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The Villages
Friday, December 3, 2021

Sumter Commission chairman cites open-ended costs in vote against animal facility

Commissioner Garry Breeden
Commissioner Garry Breeden

On a 3-1 vote, Sumter County commissioners Tuesday night approved negotiations with an architect to design an animal adoption and welcome center.

They selected MLM-Martin Architects of Maitland from among four firms that submitted proposals.

The project cost is undetermined and the firms were ranked by an evaluation committee on their qualifications, experience and approach to the project.

Part of an effort to reduce the county animal shelter population, the adoption center could boost adoptions and make the process smoother.

In late September, nearly 200 animals were at the shelter. The average length of stay has risen to 12.79 days from 3.09 days three years ago. The adoption rate has increased, but transfers to rescue organizations are down.

Two weeks ago, commissioners approved two measures to reduce the population.

The first sets stays at five days for chipped, tagged or collared animals and three days for unidentified animals before transfer to an adoption or rescue organization. The second treats all healthy cats picked up as feral cats. They are neutered, vaccinated and released back into the neighborhoods where they are found.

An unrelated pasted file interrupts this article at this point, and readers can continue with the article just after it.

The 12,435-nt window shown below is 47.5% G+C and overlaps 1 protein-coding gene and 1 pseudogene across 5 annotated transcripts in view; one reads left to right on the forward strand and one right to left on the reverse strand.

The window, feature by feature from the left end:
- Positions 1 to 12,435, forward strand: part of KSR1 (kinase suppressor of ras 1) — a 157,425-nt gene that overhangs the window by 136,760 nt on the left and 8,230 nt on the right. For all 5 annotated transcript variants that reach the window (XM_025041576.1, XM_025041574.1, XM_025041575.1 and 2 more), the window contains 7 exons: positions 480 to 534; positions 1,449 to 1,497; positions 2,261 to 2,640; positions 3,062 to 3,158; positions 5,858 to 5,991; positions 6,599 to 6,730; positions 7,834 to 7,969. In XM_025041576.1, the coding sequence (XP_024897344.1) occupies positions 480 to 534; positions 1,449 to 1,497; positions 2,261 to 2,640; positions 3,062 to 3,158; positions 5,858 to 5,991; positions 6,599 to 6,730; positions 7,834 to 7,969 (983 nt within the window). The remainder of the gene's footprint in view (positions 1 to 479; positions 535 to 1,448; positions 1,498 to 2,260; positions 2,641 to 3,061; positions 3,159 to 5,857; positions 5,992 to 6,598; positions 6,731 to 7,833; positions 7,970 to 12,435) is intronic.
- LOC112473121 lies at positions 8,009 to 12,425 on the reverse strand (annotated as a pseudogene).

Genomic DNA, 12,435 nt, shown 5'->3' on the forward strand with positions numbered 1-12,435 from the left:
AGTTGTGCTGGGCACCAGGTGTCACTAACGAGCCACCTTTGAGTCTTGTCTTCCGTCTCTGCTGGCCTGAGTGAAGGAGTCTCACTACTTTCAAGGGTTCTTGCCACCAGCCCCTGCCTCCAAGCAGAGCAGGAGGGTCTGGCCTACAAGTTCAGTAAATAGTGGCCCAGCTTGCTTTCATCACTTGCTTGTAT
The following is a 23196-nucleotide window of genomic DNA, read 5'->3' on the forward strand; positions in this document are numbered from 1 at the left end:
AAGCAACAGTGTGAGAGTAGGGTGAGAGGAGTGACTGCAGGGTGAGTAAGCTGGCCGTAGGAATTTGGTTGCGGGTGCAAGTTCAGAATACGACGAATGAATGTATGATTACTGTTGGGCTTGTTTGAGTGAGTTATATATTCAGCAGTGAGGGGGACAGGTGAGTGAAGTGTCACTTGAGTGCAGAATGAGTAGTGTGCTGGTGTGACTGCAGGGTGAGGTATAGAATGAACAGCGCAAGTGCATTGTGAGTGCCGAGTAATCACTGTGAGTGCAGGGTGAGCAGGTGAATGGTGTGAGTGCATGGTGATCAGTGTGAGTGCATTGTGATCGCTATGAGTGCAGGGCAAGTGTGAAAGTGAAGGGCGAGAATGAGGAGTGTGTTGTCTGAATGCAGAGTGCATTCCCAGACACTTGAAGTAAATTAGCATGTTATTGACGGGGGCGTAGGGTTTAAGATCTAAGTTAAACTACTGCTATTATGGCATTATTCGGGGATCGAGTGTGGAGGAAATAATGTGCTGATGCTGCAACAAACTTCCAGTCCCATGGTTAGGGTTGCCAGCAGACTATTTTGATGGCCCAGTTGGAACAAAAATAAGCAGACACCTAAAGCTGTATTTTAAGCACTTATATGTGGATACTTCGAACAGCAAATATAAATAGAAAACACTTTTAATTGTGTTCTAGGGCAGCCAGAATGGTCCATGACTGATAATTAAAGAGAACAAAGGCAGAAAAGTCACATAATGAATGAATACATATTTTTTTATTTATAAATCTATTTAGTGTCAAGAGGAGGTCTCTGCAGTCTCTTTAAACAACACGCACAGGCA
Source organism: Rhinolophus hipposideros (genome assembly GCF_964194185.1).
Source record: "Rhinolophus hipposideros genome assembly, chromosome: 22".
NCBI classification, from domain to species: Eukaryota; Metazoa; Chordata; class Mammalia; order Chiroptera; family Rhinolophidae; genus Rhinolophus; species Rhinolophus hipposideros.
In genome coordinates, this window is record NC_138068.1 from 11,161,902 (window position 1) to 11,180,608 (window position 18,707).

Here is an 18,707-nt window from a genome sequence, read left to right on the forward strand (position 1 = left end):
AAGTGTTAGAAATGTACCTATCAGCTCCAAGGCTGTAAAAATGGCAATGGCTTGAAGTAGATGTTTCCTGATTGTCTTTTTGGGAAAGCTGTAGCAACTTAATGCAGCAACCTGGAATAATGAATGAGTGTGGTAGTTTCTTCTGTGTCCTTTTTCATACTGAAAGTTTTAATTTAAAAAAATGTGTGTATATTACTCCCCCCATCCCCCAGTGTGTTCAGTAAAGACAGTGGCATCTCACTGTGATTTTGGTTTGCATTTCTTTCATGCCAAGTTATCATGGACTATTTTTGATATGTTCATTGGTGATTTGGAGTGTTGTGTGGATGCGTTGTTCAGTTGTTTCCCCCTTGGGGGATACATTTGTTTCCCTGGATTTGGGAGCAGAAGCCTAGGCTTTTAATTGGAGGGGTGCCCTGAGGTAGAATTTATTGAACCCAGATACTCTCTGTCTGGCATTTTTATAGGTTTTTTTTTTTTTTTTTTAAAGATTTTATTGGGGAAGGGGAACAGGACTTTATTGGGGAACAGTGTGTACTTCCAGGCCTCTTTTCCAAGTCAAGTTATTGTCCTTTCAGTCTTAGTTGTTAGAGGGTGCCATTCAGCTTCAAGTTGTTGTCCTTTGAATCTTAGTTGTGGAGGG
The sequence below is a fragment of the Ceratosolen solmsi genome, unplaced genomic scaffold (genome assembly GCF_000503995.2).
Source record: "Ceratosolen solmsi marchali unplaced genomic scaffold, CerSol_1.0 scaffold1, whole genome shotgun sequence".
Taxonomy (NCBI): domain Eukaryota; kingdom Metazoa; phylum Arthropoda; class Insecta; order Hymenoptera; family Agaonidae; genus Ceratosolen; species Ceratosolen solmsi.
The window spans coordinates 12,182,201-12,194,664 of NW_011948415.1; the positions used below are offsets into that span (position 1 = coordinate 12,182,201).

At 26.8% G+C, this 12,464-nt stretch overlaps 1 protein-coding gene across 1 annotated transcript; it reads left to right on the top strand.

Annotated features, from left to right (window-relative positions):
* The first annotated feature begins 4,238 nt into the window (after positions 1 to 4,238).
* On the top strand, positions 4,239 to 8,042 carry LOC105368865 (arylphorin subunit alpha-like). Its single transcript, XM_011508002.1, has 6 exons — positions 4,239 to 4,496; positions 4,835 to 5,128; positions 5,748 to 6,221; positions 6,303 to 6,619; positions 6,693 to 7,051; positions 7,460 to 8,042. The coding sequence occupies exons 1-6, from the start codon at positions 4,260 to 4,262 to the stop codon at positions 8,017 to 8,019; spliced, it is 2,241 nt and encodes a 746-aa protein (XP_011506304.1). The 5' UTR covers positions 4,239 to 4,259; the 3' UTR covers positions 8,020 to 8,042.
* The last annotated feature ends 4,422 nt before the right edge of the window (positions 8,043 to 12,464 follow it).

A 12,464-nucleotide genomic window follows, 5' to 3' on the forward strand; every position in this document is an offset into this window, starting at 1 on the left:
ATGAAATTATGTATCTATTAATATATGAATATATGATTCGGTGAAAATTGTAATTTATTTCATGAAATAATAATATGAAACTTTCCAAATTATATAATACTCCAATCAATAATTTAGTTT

Last December, commissioners voted to designate the shelter as no-kill, which means only sick or aggressive animals are euthanized.

Casting the lone vote against the adoption center, County Chairman Garry Breeden said the need to spend more money could be a direct result of the no-kill decision, which he opposed.

He said Lake County spent $8 million to upgrade animal services after its shelter was designated no-kill.

“Are we going down that path?” Breeden said. “I have a problem approving a design process without knowing what it will cost. We’re not going to design a building that we’re not going to build.”

County Administrator Bradley Arnold said the cost will be based on the needs as determined through the architectural process.

“We can swag a number, but I’d prefer to move forward with the design process,” he said, adding that process is better than trying to retrofit later.

Commissioner Oren Miller said the adoption center is needed and he supports “anything we can do to improve the conditions down there.”

 

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